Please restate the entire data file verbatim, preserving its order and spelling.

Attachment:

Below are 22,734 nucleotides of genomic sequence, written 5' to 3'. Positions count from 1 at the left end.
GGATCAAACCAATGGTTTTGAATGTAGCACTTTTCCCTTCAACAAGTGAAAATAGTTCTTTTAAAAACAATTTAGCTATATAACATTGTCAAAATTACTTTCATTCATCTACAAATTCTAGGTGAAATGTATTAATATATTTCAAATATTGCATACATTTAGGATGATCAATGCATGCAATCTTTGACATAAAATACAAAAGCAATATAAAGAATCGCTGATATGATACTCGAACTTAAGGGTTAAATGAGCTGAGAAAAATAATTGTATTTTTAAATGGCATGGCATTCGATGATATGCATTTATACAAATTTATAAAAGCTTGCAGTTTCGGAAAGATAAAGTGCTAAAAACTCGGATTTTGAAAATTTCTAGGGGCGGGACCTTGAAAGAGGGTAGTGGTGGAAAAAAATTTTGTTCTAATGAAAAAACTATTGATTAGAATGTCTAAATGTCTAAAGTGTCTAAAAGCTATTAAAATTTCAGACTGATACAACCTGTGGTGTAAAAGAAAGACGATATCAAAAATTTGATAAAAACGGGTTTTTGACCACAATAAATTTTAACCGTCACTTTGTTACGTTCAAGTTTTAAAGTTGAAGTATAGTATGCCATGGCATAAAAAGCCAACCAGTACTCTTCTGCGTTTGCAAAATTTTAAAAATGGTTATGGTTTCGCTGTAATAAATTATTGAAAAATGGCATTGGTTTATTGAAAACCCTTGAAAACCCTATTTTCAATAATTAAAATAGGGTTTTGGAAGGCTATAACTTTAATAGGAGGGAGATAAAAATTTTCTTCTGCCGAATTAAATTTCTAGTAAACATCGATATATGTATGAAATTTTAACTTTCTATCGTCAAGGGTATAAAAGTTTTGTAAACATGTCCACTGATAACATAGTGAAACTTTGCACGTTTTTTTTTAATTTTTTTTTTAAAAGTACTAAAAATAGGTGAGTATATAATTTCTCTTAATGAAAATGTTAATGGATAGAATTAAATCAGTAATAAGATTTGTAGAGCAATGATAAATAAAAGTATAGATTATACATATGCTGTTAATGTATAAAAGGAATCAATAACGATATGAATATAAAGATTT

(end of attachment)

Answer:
Below are 22,734 nucleotides of genomic sequence, written 5' to 3'. Positions count from 1 at the left end.
GGATCAAACCAATGGTTTTGAATGTAGCACTTTTCCCTTCAACAAGTGAAAATAGTTCTTTTAAAAACAATTTAGCTATATAACATTGTCAAAATTACTTTCATTCATCTACAAATTCTAGGTGAAATGTATTAATATATTTCAAATATTGCATACATTTAGGATGATCAATGCATGCAATCTTTGACATAAAATACAAAAGCAATATAAAGAATCGCTGATATGATACTCGAACTTAAGGGTTAAATGAGCTGAGAAAAATAATTGTATTTTTAAATGGCATGGCATTCGATGATATGCATTTATACAAATTTATAAAAGCTTGCAGTTTCGGAAAGATAAAGTGCTAAAAACTCGGATTTTGAAAATTTCTAGGGGCGGGACCTTGAAAGAGGGTAGTGGTGGAAAAAAATTTTGTTCTAATGAAAAAACTATTGATTAGAATGTCTAAATGTCTAAAGTGTCTAAAAGCTATTAAAATTTCAGACTGATACAACCTGTGGTGTAAAAGAAAGACGATATCAAAAATTTGATAAAAACGGGTTTTTGACCACAATAAATTTTAACCGTCACTTTGTTACGTTCAAGTTTTAAAGTTGAAGTATAGTATGCCATGGCATAAAAAGCCAACCAGTACTCTTCTGCGTTTGCAAAATTTTAAAAATGGTTATGGTTTCGCTGTAATAAATTATTGAAAAATGGCATTGGTTTATTGAAAACCCTTGAAAACCCTATTTTCAATAATTAAAATAGGGTTTTGGAAGGCTATAACTTTAATAGGAGGGAGATAAAAATTTTCTTCTGCCGAATTAAATTTCTAGTAAACATCGATATATGTATGAAATTTTAACTTTCTATCGTCAAGGGTATAAAAGTTTTGTAAACATGTCCACTGATAACATAGTGAAACTTTGCACGTTTTTTTTTAATTTTTTTTTTAAAAGTACTAAAAATAGGTGAGTATATAATTTCTCTTAATGAAAATGTTAATGGATAGAATTAAATCAGTAATAAGATTTGTAGAGCAATGATAAATAAAAGTATAGATTATACATATGCTGTTAATGTATAAAAGGAATCAATAACGATATGAATATAAAGATTT